This month in (financial) history.
In October 2008, Warren Buffett announced Berkshire Hathaway would invest $3 billion in General Electric. GE had got itself into trouble, as loans within its GE Capital arm began to default. Buffett bailed them out, but on his terms. The $3 billion was issued in preferred shares of GE. They yielded 10%. They also came with an option to buy 135 million GE shares at any time in the next five years for $22.25 each — close to its stock price at the time.
Like his $5 billion investment in US bank Goldman Sachs a week earlier, Buffett’s timing would prove early. Shares in GE would fall to $7 by March 2009. However, Buffett was patient, and the deal would ultimately net Berkshire roughly $1.7 billion in profits. Berkshire received $3.3 billion when GE redeemed its preferred stock in October 2011, as well as $900 million in income in the intervening three years. Buffett negotiated to vary the share option in 2013, to allow Berkshire to exercise them without spending any cash. It received 10.7 million shares as a result. Berkshire finally sold their GE shares in August 2017. Between the preference share premium, the income, and the proceeds from the share sales, Berkshire achieved about a 50% return.
At Berkshire’s annual meeting in 2018, Buffett revealed that he could have driven a harder bargain.
“They were going to take the terms we offered.” he said, “But we actually didn’t push it to the limit because there really wasn’t anybody else around.”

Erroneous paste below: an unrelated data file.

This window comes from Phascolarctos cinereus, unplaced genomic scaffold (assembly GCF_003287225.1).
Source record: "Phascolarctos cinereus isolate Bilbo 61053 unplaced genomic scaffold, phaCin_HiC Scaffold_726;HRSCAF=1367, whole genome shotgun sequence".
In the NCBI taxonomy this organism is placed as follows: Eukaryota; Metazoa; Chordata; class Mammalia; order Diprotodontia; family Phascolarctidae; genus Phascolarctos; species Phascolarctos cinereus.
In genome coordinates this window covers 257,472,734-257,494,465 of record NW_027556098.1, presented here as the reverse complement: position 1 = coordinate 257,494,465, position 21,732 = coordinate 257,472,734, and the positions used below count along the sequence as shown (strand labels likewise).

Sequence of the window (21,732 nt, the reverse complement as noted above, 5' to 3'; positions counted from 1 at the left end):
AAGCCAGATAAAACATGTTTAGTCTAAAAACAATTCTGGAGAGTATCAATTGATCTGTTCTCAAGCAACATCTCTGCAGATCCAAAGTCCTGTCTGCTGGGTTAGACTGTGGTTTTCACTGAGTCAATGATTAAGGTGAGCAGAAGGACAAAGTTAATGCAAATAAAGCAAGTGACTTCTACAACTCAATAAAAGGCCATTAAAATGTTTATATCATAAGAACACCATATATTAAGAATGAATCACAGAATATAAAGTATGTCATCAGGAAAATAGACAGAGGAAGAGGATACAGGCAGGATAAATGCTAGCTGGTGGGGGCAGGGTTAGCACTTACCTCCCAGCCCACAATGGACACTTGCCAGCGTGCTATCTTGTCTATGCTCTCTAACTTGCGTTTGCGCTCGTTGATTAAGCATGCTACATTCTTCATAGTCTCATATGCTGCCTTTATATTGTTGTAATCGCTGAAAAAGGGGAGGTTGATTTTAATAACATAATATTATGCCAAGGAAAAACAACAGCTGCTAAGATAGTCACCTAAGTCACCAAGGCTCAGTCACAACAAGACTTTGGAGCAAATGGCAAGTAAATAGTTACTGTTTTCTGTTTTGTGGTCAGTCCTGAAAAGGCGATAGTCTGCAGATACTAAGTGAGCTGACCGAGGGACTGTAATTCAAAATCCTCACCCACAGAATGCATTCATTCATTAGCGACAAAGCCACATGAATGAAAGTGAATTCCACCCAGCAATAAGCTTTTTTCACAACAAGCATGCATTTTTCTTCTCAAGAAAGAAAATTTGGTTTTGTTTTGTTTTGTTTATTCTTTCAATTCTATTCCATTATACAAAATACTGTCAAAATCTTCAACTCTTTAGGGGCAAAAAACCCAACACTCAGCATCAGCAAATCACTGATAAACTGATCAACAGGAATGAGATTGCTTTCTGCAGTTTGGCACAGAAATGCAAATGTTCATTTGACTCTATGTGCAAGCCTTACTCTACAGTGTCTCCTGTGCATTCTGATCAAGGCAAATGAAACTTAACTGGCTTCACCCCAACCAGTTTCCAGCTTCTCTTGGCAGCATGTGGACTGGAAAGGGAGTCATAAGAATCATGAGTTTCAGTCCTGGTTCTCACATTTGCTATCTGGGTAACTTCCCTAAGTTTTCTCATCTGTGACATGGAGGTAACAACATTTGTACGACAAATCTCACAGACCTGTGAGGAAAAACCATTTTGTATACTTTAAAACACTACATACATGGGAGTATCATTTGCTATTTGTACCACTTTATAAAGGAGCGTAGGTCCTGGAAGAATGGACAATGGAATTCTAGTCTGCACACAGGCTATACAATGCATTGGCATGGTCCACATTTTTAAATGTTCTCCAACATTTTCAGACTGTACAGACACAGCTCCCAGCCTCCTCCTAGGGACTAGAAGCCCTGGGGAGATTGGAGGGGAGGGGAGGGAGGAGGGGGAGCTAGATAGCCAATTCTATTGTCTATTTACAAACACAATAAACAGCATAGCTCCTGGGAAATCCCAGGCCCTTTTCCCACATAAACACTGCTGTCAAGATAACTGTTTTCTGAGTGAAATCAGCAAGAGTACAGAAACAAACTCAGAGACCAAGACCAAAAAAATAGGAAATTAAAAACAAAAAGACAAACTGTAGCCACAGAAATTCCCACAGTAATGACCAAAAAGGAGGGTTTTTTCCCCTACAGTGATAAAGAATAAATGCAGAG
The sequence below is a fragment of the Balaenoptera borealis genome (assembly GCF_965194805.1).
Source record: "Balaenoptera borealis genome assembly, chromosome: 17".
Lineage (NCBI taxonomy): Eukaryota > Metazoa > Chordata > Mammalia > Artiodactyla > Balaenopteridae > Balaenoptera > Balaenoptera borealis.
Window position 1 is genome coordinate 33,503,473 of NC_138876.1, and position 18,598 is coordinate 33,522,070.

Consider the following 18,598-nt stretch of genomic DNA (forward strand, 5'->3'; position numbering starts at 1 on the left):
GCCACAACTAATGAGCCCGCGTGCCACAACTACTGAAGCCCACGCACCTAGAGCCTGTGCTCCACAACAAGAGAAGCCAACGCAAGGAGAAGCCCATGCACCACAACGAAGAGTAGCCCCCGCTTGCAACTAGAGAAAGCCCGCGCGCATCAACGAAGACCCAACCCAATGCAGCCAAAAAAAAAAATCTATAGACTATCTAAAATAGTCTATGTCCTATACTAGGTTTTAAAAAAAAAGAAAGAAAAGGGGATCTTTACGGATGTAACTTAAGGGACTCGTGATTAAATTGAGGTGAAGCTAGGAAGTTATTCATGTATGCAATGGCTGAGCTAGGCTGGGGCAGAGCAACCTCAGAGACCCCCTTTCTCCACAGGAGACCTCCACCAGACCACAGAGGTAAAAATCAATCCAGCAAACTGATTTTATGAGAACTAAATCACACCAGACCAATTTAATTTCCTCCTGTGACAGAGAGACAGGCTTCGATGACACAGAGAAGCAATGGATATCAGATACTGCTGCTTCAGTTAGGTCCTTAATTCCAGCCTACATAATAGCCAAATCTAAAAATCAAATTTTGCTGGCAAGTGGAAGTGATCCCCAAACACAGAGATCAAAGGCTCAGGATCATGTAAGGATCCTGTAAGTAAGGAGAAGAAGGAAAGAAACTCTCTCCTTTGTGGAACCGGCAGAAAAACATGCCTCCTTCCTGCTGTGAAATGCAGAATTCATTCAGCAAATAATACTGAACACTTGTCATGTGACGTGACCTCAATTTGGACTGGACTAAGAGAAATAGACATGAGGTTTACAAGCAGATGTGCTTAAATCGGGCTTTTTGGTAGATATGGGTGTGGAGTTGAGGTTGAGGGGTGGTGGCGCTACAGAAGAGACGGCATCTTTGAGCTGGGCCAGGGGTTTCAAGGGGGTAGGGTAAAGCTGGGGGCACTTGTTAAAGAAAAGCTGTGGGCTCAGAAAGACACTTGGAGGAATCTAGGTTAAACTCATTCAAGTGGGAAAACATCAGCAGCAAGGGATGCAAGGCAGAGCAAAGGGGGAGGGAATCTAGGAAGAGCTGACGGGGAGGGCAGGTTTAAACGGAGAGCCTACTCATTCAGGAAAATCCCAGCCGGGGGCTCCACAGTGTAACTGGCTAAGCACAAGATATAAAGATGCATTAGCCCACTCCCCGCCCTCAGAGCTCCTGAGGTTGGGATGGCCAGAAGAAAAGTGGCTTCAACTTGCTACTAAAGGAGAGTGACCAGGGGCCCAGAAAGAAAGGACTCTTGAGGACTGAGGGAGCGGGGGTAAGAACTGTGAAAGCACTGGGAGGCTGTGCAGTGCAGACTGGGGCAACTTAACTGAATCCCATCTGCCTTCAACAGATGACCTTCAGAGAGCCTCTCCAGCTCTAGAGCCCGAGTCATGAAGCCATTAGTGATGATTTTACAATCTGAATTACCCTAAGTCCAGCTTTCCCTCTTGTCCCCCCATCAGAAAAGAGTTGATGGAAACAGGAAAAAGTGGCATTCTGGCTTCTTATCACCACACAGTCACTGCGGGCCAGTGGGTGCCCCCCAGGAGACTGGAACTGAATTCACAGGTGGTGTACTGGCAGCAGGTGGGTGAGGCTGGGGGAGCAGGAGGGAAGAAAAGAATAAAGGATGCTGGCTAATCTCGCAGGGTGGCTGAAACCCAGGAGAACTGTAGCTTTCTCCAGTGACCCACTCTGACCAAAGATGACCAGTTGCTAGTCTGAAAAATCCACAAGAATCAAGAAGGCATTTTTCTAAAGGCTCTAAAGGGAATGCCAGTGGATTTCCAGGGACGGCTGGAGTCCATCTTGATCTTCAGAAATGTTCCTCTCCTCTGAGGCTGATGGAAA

Vaguely interesting facts.
- Elvis Presley’s manager sold “I Hate Elvis” badges as a way to make money off people who weren’t buying his merchandise.
- According to a study, most dogs reach peak cuteness between six and eight weeks old. Who pays for these studies?
- After passing a kidney stone in 2006, William Shatner sold it for $25,000. Shatner donated the money to a charity.
- The medical term for ice cream headaches is sphenopalatine ganglioneuralgia.
- Earmuffs were invented in 1873. By a 15-year-old. *
Source: mentalfloss.com, wikipedia.com
* Chester Greenwood was the 15 year old inventor of the earmuffs. He came up with the idea after his ears became frostbitten while ice skating. At first, Chester’s friends made fun of his strange ear protectors. But they soon realized that they worked, and it wasn’t long before almost everybody was wearing them.
Chester continued to improve the design. Within 10 years, he had built a small factory near his home town of Farmington, which employed 11 workers. In 1883, they produced 50,000 pairs. After World War I broke out, Chester’s factory provided earmuffs to thousands of overseas troops. When he died in 1937, the plant was producing 400,000 pairs of earmuffs per year.
In the US state of Maine, the first day of winter is known as Chester Greenwood Day, in honour of the earmuff boy. In Chester’s home town of Farmington, they hold an annual “Earmuff Parade” in his honor.
Investing is not for everybody.